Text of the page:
Auburn pharmacy students to educate community on importance of taking medications as directed

AUBURN – Starting next week, student pharmacists from Auburn University’s Harrison School of Pharmacy will hold a series of community outreach activities locally and in Mobile to raise awareness about the health consequences of poor medication adherence, or not taking medication as directed. All events are free and open to the public.

Auburn University student pharmacists in Mobile and on the main campus are joining with students across the country in conducting activities throughout October, as part of a national effort to educate consumers on the importance of medication adherence.

The students are supported by the “Script Your Future” campaign, a national coalition of more than 100 public and private stakeholder organizations, led by the National Consumers League.

According to “Script Your Future,” more than one-third of medicine-related hospitalizations and almost 125,000 deaths in the United States each year are caused by people not taking their medicine as directed.

Locations for community health fairs in the Auburn area:
Thursday, Oct. 20, 9 a.m. to 2 p.m., Our Home Pharmacy, 2320 Moores Mill Road, Suite 100, in Auburn. For patient education and health screening.
Saturday, Oct. 22, 6 a.m. to 4 p.m., Loachapoka Syrup Sop, off Highway 14 in Loachapoka. For patient education and health screening.
Wednesday, Oct. 26, 1 to 4 p.m., Ralph B. Draughon Library, Auburn University campus, second floor conference room. For patient education.

Community presentations are scheduled for:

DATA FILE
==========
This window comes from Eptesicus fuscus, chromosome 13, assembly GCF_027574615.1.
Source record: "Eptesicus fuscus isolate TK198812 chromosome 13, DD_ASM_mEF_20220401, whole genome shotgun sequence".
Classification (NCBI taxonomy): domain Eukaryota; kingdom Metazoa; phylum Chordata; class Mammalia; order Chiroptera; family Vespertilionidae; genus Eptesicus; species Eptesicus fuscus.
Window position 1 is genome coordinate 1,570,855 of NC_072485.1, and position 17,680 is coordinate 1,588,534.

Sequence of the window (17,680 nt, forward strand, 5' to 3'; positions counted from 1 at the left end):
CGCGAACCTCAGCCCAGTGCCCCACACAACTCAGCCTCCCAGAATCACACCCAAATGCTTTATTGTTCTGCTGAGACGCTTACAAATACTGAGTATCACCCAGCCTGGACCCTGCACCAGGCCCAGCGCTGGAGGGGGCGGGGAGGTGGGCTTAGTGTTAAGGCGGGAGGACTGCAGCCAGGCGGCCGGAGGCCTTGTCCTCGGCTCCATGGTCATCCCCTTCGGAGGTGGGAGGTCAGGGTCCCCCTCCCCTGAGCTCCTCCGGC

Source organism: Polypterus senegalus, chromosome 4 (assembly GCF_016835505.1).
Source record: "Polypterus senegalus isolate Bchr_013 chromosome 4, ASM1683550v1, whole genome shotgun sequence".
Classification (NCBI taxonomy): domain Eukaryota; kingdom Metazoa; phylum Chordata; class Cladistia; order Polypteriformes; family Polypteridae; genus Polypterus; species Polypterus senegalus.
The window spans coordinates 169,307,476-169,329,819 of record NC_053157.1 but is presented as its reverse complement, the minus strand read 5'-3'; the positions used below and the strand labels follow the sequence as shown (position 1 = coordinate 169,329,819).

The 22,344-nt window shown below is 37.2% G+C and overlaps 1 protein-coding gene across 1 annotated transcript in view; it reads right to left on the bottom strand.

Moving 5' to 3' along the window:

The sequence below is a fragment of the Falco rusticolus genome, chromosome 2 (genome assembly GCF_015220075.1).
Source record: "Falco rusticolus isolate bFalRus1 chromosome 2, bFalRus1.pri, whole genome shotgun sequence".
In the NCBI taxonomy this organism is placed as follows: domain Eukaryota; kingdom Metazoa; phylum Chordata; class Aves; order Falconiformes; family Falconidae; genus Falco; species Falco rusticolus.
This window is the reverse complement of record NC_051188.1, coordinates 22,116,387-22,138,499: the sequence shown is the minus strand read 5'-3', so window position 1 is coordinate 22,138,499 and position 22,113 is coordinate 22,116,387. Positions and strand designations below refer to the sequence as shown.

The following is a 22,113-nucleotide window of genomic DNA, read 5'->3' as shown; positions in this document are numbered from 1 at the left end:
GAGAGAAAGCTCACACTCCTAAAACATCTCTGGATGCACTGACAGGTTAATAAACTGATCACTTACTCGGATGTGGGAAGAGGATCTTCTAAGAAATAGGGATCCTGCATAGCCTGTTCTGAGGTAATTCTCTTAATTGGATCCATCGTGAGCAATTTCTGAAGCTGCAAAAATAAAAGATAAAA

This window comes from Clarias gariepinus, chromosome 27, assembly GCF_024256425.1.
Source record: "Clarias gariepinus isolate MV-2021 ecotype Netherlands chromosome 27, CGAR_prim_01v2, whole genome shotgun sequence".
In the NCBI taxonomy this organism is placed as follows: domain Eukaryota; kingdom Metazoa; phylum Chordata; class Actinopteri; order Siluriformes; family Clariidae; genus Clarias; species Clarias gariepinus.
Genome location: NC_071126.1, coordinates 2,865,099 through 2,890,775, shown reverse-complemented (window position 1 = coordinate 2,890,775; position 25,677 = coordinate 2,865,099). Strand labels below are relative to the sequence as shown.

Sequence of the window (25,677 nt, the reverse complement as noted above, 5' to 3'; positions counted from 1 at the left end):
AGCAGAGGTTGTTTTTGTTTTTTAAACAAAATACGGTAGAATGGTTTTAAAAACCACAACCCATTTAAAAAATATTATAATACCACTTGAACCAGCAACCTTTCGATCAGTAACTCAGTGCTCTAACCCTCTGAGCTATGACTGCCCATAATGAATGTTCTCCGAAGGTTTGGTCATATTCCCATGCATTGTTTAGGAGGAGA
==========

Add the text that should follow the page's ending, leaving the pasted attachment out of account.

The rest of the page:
Tuesday, Oct. 11, 5 p.m., Providence Baptist Church, 2807 Lee Road 166, in Opelika.
Friday, Oct. 14, 8:30 to 9 a.m., Auburn United Methodist Church Food Pantry, 302 E. Magnolia Ave., in Auburn.
Thursday, Oct. 20, 2:30 p.m., Ease House Apartments, 1300 Commerce Drive, in Auburn.
Friday, Oct. 28, 8:30 to 9 a.m., Auburn United Methodist Church Food Pantry, 302 E. Magnolia Ave., in Auburn.

“There are many reasons why people don’t take their medicine as directed, but the consequences for patients are the same. It puts them at risk for serious complications, especially for those with chronic health conditions, such as diabetes or asthma,” said Lee Evans, dean of Auburn’s Harrison School of Pharmacy.

“Throughout October, our student pharmacists will be working with patients in the Auburn and Mobile communities to improve patients’ understanding of their medications and the importance of optimizing their use.”

The “Script Your Future” campaign is designed to help patients and healthcare professionals better communicate about ways to improve medication adherence. The American Association of Colleges of Pharmacy and the National Association of Chain Drug Stores Foundation are both partners of the campaign.

(Written by Amy Weaver.)